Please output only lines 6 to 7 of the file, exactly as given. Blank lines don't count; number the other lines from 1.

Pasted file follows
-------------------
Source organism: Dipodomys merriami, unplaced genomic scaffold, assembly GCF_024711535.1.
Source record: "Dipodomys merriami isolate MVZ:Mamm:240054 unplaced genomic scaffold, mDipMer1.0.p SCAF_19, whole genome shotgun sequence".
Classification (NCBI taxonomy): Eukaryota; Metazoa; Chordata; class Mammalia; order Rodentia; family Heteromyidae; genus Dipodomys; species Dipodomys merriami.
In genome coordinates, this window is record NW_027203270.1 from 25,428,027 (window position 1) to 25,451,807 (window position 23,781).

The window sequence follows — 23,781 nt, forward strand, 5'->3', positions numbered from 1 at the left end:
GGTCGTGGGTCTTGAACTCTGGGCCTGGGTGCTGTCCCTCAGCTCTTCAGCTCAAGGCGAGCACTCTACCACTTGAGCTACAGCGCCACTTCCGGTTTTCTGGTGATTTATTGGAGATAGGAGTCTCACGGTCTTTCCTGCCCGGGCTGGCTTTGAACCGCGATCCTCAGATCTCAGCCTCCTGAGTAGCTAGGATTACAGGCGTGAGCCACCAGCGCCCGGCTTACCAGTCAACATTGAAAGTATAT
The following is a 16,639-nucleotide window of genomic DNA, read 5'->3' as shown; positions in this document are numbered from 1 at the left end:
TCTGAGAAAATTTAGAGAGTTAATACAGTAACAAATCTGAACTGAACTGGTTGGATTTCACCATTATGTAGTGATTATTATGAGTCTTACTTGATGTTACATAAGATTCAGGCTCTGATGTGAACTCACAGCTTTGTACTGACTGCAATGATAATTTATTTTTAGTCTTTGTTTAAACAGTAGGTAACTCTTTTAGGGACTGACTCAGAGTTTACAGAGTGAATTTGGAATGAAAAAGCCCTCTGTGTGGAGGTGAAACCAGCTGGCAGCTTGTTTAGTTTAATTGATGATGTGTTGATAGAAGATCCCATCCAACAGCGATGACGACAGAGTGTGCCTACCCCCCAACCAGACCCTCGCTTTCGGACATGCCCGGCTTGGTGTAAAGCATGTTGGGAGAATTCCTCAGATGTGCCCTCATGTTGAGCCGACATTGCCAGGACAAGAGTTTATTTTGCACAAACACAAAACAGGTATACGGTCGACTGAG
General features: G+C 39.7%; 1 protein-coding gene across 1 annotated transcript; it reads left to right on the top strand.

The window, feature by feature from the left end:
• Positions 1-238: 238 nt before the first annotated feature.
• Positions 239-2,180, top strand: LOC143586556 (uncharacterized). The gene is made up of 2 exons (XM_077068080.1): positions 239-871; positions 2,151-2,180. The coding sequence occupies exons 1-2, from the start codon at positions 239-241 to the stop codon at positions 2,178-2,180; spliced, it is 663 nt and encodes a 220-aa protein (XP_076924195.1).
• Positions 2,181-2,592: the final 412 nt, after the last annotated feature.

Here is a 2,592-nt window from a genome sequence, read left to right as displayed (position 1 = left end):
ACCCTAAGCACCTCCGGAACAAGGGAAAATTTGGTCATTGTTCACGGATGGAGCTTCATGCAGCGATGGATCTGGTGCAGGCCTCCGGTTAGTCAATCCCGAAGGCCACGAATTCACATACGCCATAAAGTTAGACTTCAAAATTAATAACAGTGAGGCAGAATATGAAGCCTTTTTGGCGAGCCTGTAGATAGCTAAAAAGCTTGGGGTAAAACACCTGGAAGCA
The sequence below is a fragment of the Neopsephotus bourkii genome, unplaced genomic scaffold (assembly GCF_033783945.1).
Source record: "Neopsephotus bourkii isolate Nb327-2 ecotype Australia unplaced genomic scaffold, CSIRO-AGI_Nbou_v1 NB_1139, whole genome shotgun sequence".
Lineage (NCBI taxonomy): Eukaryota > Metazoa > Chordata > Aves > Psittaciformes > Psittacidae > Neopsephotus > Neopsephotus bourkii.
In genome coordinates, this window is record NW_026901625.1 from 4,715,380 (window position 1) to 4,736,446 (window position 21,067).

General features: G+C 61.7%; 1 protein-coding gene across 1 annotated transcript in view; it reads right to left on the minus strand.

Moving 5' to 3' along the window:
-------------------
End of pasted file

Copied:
GGTCGTGGGTCTTGAACTCTGGGCCTGGGTGCTGTCCCTCAGCTCTTCAGCTCAAGGCGAGCACTCTACCACTTGAGCTACAGCGCCACTTCCGGTTTTCTGGTGATTTATTGGAGATAGGAGTCTCACGGTCTTTCCTGCCCGGGCTGGCTTTGAACCGCGATCCTCAGATCTCAGCCTCCTGAGTAGCTAGGATTACAGGCGTGAGCCACCAGCGCCCGGCTTACCAGTCAACATTGAAAGTATAT
The following is a 16,639-nucleotide window of genomic DNA, read 5'->3' as shown; positions in this document are numbered from 1 at the left end: